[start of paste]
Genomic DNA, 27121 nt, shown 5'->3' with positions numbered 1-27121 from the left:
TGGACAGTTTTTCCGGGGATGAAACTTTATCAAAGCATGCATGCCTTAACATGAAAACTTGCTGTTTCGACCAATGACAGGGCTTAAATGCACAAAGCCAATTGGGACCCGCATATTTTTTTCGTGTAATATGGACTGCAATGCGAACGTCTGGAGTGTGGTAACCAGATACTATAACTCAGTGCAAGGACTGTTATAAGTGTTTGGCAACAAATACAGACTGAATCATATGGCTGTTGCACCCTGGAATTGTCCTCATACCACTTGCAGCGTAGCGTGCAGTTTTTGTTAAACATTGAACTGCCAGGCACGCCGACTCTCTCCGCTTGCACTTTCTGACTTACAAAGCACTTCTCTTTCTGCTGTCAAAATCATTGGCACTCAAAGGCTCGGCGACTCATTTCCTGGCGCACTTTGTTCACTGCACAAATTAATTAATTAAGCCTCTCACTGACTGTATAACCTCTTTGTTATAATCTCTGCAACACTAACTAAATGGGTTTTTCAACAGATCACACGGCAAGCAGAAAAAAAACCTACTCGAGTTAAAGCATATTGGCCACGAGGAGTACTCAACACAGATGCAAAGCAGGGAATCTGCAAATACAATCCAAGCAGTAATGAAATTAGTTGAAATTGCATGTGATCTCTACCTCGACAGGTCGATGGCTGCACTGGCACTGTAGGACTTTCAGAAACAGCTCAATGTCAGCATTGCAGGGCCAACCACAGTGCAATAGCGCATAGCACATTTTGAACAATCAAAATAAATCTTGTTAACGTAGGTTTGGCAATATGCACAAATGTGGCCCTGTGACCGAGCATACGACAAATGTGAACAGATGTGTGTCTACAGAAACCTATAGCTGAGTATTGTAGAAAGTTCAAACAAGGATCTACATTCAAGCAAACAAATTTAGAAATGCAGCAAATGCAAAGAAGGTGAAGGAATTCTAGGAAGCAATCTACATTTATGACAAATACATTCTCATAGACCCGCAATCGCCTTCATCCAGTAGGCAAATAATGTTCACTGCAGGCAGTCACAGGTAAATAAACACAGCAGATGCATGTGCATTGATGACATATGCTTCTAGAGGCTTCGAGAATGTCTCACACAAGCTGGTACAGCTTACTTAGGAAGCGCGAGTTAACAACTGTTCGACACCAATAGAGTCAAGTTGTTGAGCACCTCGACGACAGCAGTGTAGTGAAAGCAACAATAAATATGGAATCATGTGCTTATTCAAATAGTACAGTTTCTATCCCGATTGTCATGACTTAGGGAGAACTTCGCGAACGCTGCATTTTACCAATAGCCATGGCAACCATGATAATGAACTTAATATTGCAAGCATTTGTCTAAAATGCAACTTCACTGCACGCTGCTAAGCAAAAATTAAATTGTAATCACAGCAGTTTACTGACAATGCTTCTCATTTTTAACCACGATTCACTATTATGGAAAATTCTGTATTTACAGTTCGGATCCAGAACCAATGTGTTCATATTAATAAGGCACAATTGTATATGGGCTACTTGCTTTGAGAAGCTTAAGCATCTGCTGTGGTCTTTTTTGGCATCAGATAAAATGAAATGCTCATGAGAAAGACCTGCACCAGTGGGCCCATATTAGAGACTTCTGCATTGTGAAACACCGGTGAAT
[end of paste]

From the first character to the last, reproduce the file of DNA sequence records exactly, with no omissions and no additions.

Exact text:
Genomic DNA, 27121 nt, shown 5'->3' with positions numbered 1-27121 from the left:
TGGACAGTTTTTCCGGGGATGAAACTTTATCAAAGCATGCATGCCTTAACATGAAAACTTGCTGTTTCGACCAATGACAGGGCTTAAATGCACAAAGCCAATTGGGACCCGCATATTTTTTTCGTGTAATATGGACTGCAATGCGAACGTCTGGAGTGTGGTAACCAGATACTATAACTCAGTGCAAGGACTGTTATAAGTGTTTGGCAACAAATACAGACTGAATCATATGGCTGTTGCACCCTGGAATTGTCCTCATACCACTTGCAGCGTAGCGTGCAGTTTTTGTTAAACATTGAACTGCCAGGCACGCCGACTCTCTCCGCTTGCACTTTCTGACTTACAAAGCACTTCTCTTTCTGCTGTCAAAATCATTGGCACTCAAAGGCTCGGCGACTCATTTCCTGGCGCACTTTGTTCACTGCACAAATTAATTAATTAAGCCTCTCACTGACTGTATAACCTCTTTGTTATAATCTCTGCAACACTAACTAAATGGGTTTTTCAACAGATCACACGGCAAGCAGAAAAAAAACCTACTCGAGTTAAAGCATATTGGCCACGAGGAGTACTCAACACAGATGCAAAGCAGGGAATCTGCAAATACAATCCAAGCAGTAATGAAATTAGTTGAAATTGCATGTGATCTCTACCTCGACAGGTCGATGGCTGCACTGGCACTGTAGGACTTTCAGAAACAGCTCAATGTCAGCATTGCAGGGCCAACCACAGTGCAATAGCGCATAGCACATTTTGAACAATCAAAATAAATCTTGTTAACGTAGGTTTGGCAATATGCACAAATGTGGCCCTGTGACCGAGCATACGACAAATGTGAACAGATGTGTGTCTACAGAAACCTATAGCTGAGTATTGTAGAAAGTTCAAACAAGGATCTACATTCAAGCAAACAAATTTAGAAATGCAGCAAATGCAAAGAAGGTGAAGGAATTCTAGGAAGCAATCTACATTTATGACAAATACATTCTCATAGACCCGCAATCGCCTTCATCCAGTAGGCAAATAATGTTCACTGCAGGCAGTCACAGGTAAATAAACACAGCAGATGCATGTGCATTGATGACATATGCTTCTAGAGGCTTCGAGAATGTCTCACACAAGCTGGTACAGCTTACTTAGGAAGCGCGAGTTAACAACTGTTCGACACCAATAGAGTCAAGTTGTTGAGCACCTCGACGACAGCAGTGTAGTGAAAGCAACAATAAATATGGAATCATGTGCTTATTCAAATAGTACAGTTTCTATCCCGATTGTCATGACTTAGGGAGAACTTCGCGAACGCTGCATTTTACCAATAGCCATGGCAACCATGATAATGAACTTAATATTGCAAGCATTTGTCTAAAATGCAACTTCACTGCACGCTGCTAAGCAAAAATTAAATTGTAATCACAGCAGTTTACTGACAATGCTTCTCATTTTTAACCACGATTCACTATTATGGAAAATTCTGTATTTACAGTTCGGATCCAGAACCAATGTGTTCATATTAATAAGGCACAATTGTATATGGGCTACTTGCTTTGAGAAGCTTAAGCATCTGCTGTGGTCTTTTTTGGCATCAGATAAAATGAAATGCTCATGAGAAAGACCTGCACCAGTGGGCCCATATTAGAGACTTCTGCATTGTGAAACACCGGTGAAT